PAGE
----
Early in the night during the Fall, you may notice a few bright objects in the southern sky. Two of those are planets (Saturn and Jupiter) and one is the bright reddish star Antares. Jupiter is the planet closest to Antares. Antares is located in the constellation of Scorpius. It is classified as a red supergiant and is estimated to be 12-14 times more massive than our Sun! Its red color also indicates that it’s a star that is cooler than our Sun.
Along with Scorpius, other visible constellations include Ursa Major and Minor (aka the Big and Little Dippers) in the northern sky and Pegasus in the eastern sky. As Fall and Winter progress, Pegasus will climb higher in the sky and can be used to find the Andromeda Galaxy (if you are in darker skies).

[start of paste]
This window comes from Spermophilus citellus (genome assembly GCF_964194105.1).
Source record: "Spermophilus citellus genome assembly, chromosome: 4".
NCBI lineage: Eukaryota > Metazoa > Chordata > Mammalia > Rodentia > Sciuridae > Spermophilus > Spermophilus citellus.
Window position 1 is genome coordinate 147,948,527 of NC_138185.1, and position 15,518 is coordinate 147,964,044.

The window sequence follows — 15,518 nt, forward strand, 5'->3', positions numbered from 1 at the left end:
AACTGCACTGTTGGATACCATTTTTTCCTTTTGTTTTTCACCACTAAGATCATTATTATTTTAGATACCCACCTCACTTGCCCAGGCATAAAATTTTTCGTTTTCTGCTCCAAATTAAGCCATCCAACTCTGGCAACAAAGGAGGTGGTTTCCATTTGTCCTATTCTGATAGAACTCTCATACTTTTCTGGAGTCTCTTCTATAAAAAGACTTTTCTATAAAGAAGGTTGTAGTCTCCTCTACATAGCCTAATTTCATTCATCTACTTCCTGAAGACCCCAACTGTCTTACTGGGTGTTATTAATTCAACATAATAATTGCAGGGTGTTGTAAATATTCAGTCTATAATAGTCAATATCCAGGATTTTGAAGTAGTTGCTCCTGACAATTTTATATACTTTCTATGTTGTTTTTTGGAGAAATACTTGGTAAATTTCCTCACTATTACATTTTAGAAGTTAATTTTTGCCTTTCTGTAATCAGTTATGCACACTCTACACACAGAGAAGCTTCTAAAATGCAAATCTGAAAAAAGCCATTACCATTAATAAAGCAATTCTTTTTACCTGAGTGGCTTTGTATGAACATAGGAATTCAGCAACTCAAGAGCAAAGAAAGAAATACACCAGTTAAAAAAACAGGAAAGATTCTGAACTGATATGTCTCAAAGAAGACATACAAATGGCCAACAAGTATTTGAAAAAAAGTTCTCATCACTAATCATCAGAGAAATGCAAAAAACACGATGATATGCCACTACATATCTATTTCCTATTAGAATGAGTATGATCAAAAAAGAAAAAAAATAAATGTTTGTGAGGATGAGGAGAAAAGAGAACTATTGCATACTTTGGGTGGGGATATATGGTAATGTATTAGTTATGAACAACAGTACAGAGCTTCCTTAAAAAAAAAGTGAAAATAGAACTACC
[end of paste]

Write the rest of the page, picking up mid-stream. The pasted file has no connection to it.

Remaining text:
One thing that is missing in the night sky this week is the Moon. It is entering in the New Moon phase, where the side that we see from Earth is not receiving sunlight to illuminate it. However, over the next 2 weeks, the surface area we see will gradually become more and more until it reaches Full Moon on October 13, 2019.